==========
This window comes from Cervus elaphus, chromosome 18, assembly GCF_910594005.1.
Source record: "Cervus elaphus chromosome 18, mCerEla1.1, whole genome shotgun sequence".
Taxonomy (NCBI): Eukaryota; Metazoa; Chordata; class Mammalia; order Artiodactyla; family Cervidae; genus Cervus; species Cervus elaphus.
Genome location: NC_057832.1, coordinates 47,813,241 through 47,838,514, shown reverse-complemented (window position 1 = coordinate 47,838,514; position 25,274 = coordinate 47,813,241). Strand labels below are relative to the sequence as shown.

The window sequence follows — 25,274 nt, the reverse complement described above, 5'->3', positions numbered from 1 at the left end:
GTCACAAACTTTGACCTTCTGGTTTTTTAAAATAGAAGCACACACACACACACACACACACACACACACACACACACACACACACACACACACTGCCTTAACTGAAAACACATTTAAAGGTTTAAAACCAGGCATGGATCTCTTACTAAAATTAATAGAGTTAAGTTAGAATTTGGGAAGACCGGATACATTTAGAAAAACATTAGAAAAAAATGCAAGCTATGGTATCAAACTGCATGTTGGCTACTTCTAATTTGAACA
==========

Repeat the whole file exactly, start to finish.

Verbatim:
This window comes from Cervus elaphus, chromosome 18, assembly GCF_910594005.1.
Source record: "Cervus elaphus chromosome 18, mCerEla1.1, whole genome shotgun sequence".
Taxonomy (NCBI): Eukaryota; Metazoa; Chordata; class Mammalia; order Artiodactyla; family Cervidae; genus Cervus; species Cervus elaphus.
Genome location: NC_057832.1, coordinates 47,813,241 through 47,838,514, shown reverse-complemented (window position 1 = coordinate 47,838,514; position 25,274 = coordinate 47,813,241). Strand labels below are relative to the sequence as shown.

The window sequence follows — 25,274 nt, the reverse complement described above, 5'->3', positions numbered from 1 at the left end:
GTCACAAACTTTGACCTTCTGGTTTTTTAAAATAGAAGCACACACACACACACACACACACACACACACACACACACACACACACACACACACTGCCTTAACTGAAAACACATTTAAAGGTTTAAAACCAGGCATGGATCTCTTACTAAAATTAATAGAGTTAAGTTAGAATTTGGGAAGACCGGATACATTTAGAAAAACATTAGAAAAAAATGCAAGCTATGGTATCAAACTGCATGTTGGCTACTTCTAATTTGAACA